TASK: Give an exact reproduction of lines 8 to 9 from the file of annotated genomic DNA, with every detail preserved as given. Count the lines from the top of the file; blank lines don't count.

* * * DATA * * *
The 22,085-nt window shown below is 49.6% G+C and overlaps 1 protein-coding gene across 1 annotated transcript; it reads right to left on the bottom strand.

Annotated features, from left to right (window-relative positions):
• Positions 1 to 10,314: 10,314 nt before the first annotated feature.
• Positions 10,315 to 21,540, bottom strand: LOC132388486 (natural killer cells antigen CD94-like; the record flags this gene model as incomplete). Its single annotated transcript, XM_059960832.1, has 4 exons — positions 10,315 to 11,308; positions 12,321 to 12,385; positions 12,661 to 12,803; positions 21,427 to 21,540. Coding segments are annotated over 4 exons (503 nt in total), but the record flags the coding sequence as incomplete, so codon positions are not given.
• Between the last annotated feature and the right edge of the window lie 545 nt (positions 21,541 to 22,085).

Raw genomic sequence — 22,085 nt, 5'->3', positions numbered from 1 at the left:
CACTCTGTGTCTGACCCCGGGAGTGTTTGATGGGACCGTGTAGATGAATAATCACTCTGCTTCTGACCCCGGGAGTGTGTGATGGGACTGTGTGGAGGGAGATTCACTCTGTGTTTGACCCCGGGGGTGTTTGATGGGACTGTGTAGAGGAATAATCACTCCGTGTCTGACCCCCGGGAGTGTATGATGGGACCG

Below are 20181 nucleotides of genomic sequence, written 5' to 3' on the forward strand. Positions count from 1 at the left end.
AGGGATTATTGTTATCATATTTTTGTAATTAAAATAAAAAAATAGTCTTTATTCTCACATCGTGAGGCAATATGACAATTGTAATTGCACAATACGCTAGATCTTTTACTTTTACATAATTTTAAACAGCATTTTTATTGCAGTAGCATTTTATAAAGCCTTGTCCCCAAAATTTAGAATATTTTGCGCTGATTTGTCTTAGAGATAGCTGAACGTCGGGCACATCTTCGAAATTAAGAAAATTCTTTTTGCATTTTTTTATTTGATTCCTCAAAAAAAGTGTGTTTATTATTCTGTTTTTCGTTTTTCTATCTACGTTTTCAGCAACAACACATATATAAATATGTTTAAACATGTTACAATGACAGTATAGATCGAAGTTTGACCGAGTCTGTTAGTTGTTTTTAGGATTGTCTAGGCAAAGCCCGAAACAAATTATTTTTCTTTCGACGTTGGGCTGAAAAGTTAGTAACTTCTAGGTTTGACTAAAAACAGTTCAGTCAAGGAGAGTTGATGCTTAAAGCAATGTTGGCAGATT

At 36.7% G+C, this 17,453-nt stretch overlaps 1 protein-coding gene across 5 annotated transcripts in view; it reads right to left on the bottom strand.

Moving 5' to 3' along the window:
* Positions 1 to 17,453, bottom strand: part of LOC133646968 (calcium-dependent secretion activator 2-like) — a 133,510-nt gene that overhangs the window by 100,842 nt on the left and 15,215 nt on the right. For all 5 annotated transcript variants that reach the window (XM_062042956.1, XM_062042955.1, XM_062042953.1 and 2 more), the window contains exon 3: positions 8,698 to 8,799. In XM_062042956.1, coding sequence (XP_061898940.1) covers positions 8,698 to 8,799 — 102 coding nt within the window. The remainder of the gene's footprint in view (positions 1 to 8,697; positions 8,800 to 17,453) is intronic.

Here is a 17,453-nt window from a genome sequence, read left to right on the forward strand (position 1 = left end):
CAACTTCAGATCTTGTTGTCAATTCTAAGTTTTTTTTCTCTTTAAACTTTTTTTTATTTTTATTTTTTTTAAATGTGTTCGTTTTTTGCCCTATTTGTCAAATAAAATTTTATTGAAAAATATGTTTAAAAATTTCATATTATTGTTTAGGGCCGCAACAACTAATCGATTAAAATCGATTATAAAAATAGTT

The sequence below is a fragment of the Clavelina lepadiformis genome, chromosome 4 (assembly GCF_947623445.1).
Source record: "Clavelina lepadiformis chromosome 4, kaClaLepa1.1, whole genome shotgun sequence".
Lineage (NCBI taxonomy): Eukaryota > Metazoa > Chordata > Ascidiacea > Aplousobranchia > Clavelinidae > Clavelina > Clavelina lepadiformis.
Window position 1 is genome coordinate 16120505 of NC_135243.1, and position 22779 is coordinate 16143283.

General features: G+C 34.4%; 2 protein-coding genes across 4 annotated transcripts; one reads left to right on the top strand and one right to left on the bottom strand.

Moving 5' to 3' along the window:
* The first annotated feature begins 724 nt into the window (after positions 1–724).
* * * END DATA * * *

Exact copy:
Below are 20181 nucleotides of genomic sequence, written 5' to 3' on the forward strand. Positions count from 1 at the left end.
AGGGATTATTGTTATCATATTTTTGTAATTAAAATAAAAAAATAGTCTTTATTCTCACATCGTGAGGCAATATGACAATTGTAATTGCACAATACGCTAGATCTTTTACTTTTACATAATTTTAAACAGCATTTTTATTGCAGTAGCATTTTATAAAGCCTTGTCCCCAAAATTTAGAATATTTTGCGCTGATTTGTCTTAGAGATAGCTGAACGTCGGGCACATCTTCGAAATTAAGAAAATTCTTTTTGCATTTTTTTATTTGATTCCTCAAAAAAAGTGTGTTTATTATTCTGTTTTTCGTTTTTCTATCTACGTTTTCAGCAACAACACATATATAAATATGTTTAAACATGTTACAATGACAGTATAGATCGAAGTTTGACCGAGTCTGTTAGTTGTTTTTAGGATTGTCTAGGCAAAGCCCGAAACAAATTATTTTTCTTTCGACGTTGGGCTGAAAAGTTAGTAACTTCTAGGTTTGACTAAAAACAGTTCAGTCAAGGAGAGTTGATGCTTAAAGCAATGTTGGCAGATT